The Call of Rural India
One of the first challenges in rural marketing is to define what constitutes a rural market and a rural consumer. Kashyap defines a rural market as "a market that consists predominantly of consumers who are engaged in agriculture or allied activities or have an occupation that depends on agriculture or allied activities". He defines a rural consumer as "a consumer who resides in a village or town with a population of less than 50,000".
Kashyap also debunks some of the common myths about rural India, such as:
Rural India is poor and backward: Kashyap argues that rural India is not homogeneous, but heterogeneous, with different segments of consumers having different levels of income, education, awareness and aspirations. He also points out that rural India has witnessed significant economic growth, social change and infrastructure development in recent years.
Rural India is isolated and inaccessible: Kashyap contends that rural India is not cut off from urban India or the rest of the world, but connected through various modes of transport, communication and media. He also notes that rural India has become more exposed to urban influences and global trends.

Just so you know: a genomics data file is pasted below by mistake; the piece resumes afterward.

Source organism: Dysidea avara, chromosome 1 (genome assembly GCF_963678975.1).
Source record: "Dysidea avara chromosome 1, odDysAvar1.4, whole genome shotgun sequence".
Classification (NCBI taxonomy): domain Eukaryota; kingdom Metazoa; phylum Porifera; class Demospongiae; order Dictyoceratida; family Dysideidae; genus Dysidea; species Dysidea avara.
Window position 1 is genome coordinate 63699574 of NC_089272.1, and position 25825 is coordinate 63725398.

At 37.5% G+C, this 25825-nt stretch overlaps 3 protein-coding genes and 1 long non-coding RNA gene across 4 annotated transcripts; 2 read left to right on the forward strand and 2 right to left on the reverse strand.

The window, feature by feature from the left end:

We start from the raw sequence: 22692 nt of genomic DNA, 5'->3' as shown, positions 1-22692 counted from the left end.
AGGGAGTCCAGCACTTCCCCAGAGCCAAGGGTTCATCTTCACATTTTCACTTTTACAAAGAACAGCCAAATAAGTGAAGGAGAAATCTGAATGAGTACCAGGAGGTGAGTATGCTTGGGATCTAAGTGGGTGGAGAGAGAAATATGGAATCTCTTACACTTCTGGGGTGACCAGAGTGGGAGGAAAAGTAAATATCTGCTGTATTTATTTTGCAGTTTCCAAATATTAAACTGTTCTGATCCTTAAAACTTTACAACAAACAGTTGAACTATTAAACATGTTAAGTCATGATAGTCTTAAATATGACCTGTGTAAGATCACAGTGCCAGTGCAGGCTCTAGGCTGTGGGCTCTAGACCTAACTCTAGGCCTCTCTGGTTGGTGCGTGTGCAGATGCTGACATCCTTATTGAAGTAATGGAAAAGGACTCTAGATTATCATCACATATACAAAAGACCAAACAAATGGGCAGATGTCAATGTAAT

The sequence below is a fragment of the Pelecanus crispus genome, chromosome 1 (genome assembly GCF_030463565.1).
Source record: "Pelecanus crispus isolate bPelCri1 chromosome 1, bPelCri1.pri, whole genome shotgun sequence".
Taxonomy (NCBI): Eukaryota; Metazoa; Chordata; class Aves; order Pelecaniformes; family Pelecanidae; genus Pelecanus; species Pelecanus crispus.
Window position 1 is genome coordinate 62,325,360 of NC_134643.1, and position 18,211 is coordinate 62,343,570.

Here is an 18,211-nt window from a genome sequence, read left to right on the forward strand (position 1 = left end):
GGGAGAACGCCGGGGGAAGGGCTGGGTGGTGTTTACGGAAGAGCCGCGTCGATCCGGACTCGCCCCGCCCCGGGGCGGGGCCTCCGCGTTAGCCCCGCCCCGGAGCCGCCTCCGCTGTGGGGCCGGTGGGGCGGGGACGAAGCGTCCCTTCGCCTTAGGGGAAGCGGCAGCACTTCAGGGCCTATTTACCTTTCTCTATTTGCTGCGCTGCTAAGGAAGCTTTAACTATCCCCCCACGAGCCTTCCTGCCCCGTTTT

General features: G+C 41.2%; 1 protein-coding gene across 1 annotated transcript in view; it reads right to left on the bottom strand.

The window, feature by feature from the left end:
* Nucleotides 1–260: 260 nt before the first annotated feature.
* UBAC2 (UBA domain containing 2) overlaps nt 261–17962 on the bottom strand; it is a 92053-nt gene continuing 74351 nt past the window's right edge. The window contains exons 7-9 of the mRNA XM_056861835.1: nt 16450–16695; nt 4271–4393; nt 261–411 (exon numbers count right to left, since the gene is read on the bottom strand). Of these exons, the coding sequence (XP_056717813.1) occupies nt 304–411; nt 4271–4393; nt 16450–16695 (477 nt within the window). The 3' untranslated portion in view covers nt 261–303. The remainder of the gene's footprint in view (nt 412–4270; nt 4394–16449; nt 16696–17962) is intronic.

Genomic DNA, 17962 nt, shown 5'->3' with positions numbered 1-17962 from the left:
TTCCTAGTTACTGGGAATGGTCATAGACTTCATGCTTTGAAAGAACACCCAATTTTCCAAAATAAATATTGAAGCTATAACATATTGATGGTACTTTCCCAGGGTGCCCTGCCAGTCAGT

Rural India is conservative and traditional: Kashyap maintains that rural India is not rigid and resistant to change, but dynamic and adaptive to new ideas and innovations. He also observes that rural India has become more modern and progressive in its outlook and behaviour.
Kashyap also identifies some of the challenges and opportunities for rural marketing, such as:
Affordability: Rural consumers have limited purchasing power and are price-sensitive. Therefore, marketers need to offer products that are affordable and provide value for money.
Availability: Rural consumers have limited access to products due to poor distribution networks and infrastructure. Therefore, marketers need to ensure that their products are available and accessible to rural consumers.